Our study has several limitations. Firstly, patients with insufficient capsular support are not encountered very often in our clinical practice, and the sample size may not reflect the overall population of this subgroup. Nevertheless, the results of post-calculated statistical power showed that the sample size of 110 involved in our study could achieve high enough power to detect the smallest difference of predictive error among different groups. Secondly, tilt and decentration of sclera-sutured IOL was another concern compared to “in-the-bag” IOL implantation (33). Although none of the participants were reported to have significant IOL tilt using the slit lamp or ultrasound biomicroscopy (UBM) examination, detailed tilt and decentration degree could not be assessed in this study due to its retrospective nature. For these reasons, our conclusion may not be generalizable, and further research including larger sample sizes and better designs is required. However, our results suggest that the characteristics and performance of IOL calculation are significantly different from common populations undergoing routine cataract surgery.
In conclusion, the use of the constants from the ULIB website tended to result in a myopic PE in patients with sclera-sutured IOL positioned 2 mm posterior to the limbus. In general, the SRK/T and Holladay 1 formulas were superior to the other formulas, including Haigis and Barrett II, for the prediction of postoperative refraction in eyes with insufficient capsular support. The accuracy of these formulas could be improved by using optimized constants; however, the performances of the scleral fixation of an IOL using these formulas are still poorer than the outcomes of routine cataract surgery. Further studies to optimize these formulas or to develop better formulas to address this challenge are still urgently required.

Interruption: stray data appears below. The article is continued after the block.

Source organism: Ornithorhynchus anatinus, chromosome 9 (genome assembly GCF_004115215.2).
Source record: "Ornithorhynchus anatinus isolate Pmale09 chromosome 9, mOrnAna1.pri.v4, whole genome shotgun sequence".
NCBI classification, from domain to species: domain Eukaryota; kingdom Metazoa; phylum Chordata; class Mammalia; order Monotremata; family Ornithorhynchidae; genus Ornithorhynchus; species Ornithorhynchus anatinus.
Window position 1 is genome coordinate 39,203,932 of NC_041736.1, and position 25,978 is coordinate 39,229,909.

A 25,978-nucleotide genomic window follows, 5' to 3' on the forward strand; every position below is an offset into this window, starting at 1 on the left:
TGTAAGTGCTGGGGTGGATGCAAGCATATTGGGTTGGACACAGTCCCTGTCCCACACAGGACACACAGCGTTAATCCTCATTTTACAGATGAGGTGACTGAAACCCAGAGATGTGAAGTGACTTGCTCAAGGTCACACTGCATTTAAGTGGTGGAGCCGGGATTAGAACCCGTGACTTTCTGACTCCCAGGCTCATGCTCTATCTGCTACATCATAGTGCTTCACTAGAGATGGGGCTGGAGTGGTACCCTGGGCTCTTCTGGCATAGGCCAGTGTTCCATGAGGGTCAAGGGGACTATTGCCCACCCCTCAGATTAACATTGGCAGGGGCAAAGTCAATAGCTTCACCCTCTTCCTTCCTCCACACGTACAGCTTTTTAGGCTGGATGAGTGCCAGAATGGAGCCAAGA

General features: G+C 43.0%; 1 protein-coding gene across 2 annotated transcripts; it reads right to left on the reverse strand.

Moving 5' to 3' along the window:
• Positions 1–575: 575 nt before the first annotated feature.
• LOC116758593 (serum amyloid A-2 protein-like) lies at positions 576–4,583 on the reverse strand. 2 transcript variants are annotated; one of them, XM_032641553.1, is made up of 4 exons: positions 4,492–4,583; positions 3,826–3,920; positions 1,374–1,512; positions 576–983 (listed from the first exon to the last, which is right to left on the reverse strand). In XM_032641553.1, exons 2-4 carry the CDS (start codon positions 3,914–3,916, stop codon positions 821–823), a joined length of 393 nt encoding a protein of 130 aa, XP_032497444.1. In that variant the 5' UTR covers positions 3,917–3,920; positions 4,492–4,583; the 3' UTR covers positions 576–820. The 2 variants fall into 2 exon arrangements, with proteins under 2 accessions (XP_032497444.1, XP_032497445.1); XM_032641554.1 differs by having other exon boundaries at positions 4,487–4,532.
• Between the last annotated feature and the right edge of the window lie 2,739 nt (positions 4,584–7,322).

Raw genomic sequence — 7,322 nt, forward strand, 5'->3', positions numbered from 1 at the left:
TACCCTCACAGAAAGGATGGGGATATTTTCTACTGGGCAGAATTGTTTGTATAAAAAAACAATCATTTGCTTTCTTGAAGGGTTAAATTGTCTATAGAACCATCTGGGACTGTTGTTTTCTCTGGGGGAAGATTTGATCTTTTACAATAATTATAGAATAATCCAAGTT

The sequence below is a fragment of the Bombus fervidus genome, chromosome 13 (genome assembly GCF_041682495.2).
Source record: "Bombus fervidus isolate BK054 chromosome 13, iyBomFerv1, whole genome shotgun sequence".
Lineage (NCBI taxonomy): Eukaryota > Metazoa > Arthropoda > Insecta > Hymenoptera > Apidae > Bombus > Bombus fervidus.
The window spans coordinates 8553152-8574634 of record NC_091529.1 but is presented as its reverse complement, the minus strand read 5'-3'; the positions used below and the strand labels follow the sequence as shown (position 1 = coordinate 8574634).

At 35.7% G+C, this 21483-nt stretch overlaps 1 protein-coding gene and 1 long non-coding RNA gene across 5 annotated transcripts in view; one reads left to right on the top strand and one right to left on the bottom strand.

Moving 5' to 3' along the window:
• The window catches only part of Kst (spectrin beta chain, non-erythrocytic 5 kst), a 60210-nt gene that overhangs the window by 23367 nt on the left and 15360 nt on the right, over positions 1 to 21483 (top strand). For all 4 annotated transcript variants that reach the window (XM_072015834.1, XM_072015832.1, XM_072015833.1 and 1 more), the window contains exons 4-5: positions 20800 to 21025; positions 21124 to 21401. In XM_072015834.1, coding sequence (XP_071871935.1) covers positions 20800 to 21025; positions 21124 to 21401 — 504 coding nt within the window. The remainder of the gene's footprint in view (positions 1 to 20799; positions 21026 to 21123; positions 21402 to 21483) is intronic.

Funding: This work was supported by National Natural Science Foundation of China (81873673, 81900841) and the Fundamental Research Funds of the State Key Laboratory of Ophthalmology.
Reporting Checklist: The authors have completed the STROBE reporting checklist. Available at http://dx.doi.org/10.21037/atm-20-3290
Data Sharing Statement: Available at http://dx.doi.org/10.21037/atm-20-3290
Conflicts of Interest: All authors have completed the ICMJE uniform disclosure form (available at http://dx.doi.org/10.21037/atm-20-3290). The authors have no conflicts of interest to declare.
Ethical Statement: The authors are accountable for all aspects of the work in ensuring that questions related to the accuracy or integrity of any part of the work are appropriately investigated and resolved. The study was conducted in accordance with the Declaration of Helsinki (as revised in 2013). The study was approved by ethical committee of Zhongshan Ophthalmic Center (NO.:2019KYPJ184) and individual consent for this retrospective analysis was waived.
Open Access Statement: This is an Open Access article distributed in accordance with the Creative Commons Attribution-NonCommercial-NoDerivs 4.0 International License (CC BY-NC-ND 4.0), which permits the non-commercial replication and distribution of the article with the strict proviso that no changes or edits are made and the original work is properly cited (including links to both the formal publication through the relevant DOI and the license). See: https://creativecommons.org/licenses/by-nc-nd/4.0/.
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(English Language Editors: J. Jones and J. Reynolds)